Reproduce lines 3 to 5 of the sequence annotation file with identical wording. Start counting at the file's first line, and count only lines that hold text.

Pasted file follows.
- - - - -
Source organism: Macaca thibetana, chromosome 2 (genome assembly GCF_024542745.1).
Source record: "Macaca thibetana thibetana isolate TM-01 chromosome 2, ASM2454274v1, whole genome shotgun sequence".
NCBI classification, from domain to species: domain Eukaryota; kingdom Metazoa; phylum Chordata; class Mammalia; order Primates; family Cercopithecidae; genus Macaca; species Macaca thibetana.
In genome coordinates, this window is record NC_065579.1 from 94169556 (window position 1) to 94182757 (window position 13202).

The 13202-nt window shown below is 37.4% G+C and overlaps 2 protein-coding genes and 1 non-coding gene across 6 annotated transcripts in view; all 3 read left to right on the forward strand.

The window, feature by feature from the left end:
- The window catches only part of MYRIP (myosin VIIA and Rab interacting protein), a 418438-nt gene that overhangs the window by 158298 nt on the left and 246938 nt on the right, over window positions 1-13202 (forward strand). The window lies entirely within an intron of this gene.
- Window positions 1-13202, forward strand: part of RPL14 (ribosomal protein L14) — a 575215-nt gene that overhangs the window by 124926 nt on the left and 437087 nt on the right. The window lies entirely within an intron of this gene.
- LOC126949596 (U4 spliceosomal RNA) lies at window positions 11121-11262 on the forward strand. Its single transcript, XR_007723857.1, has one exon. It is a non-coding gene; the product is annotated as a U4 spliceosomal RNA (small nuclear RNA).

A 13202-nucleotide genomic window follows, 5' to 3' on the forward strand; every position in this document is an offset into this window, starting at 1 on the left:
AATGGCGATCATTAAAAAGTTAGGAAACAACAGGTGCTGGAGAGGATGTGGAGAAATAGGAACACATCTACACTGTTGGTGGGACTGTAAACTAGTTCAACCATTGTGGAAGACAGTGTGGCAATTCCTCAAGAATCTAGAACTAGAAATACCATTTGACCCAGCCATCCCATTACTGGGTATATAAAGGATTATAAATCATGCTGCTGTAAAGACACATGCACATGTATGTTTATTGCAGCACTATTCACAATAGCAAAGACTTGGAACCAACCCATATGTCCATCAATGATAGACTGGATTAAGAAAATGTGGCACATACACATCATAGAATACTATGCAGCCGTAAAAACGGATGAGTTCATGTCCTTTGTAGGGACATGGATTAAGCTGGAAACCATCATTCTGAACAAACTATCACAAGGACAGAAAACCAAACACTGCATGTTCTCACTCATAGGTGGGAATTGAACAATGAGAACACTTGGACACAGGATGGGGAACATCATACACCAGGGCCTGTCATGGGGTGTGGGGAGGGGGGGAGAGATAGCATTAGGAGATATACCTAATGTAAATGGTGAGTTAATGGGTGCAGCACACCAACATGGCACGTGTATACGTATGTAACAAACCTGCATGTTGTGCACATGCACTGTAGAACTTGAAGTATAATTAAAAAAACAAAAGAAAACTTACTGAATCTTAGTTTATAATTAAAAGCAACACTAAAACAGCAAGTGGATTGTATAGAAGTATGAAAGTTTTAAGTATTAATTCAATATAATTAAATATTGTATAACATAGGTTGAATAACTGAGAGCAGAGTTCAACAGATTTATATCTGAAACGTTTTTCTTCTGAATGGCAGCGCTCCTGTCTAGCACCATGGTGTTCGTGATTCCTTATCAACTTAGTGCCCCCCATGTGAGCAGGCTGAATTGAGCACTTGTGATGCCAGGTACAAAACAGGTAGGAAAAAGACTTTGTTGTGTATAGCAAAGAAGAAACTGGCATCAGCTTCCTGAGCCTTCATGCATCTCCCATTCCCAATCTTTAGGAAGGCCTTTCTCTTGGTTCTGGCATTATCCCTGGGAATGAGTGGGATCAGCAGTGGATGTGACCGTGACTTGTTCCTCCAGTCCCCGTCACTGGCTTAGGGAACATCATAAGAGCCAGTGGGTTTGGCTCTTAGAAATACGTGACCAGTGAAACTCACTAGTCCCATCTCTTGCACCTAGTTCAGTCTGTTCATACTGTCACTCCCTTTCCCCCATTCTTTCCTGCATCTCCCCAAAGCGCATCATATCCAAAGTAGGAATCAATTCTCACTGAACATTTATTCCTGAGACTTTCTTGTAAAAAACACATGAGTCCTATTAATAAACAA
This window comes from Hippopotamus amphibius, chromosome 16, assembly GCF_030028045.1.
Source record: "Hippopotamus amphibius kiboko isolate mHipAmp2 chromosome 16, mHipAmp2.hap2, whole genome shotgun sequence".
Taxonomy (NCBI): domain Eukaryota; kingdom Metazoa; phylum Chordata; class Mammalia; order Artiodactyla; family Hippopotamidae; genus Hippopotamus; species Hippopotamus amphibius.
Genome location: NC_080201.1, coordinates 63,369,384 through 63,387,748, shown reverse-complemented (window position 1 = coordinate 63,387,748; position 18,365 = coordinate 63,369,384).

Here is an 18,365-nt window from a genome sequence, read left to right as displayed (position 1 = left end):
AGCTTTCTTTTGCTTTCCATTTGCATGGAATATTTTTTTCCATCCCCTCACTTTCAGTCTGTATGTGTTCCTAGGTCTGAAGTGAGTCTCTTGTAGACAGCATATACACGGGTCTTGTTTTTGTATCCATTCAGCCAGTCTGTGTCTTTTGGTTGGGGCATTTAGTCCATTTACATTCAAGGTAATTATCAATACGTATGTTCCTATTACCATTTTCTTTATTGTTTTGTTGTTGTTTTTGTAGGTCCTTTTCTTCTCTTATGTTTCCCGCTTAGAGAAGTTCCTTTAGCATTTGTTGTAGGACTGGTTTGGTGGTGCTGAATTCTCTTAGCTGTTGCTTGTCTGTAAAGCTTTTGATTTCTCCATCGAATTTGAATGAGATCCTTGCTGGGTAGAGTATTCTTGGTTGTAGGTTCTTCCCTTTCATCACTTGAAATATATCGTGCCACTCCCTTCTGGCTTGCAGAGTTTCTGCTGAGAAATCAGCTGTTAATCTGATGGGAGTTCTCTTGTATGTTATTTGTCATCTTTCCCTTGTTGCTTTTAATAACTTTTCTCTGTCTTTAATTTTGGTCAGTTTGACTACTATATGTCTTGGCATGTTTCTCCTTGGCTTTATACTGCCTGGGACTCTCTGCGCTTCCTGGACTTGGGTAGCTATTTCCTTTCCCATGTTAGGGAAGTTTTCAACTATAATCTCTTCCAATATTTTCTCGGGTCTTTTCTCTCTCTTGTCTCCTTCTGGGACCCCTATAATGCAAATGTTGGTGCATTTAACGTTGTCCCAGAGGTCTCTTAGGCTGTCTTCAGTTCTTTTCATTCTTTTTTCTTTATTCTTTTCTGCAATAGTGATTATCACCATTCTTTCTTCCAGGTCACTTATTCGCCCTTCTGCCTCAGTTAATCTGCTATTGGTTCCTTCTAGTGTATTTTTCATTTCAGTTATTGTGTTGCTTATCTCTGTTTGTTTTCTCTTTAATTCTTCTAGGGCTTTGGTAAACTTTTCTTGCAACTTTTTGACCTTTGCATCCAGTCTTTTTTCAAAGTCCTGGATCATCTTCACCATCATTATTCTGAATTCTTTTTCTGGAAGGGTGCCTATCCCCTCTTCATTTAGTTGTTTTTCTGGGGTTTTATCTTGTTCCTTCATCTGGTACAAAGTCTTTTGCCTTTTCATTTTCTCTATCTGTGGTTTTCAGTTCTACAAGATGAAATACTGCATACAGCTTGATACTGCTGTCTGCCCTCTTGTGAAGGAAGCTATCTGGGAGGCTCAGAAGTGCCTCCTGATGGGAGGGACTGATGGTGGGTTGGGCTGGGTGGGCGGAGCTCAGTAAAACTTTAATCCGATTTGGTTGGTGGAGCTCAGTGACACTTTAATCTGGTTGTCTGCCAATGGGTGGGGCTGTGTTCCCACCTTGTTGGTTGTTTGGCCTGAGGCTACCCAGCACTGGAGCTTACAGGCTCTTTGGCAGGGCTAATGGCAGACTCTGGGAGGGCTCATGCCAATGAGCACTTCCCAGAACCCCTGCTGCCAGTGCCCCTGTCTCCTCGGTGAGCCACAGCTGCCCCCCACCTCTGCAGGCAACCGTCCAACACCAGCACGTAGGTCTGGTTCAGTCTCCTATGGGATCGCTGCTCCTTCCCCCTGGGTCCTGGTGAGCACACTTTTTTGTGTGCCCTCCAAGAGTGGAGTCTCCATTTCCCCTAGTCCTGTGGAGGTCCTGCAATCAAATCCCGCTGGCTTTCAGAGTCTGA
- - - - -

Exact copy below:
NCBI classification, from domain to species: domain Eukaryota; kingdom Metazoa; phylum Chordata; class Mammalia; order Primates; family Cercopithecidae; genus Macaca; species Macaca thibetana.
In genome coordinates, this window is record NC_065579.1 from 94169556 (window position 1) to 94182757 (window position 13202).

The 13202-nt window shown below is 37.4% G+C and overlaps 2 protein-coding genes and 1 non-coding gene across 6 annotated transcripts in view; all 3 read left to right on the forward strand.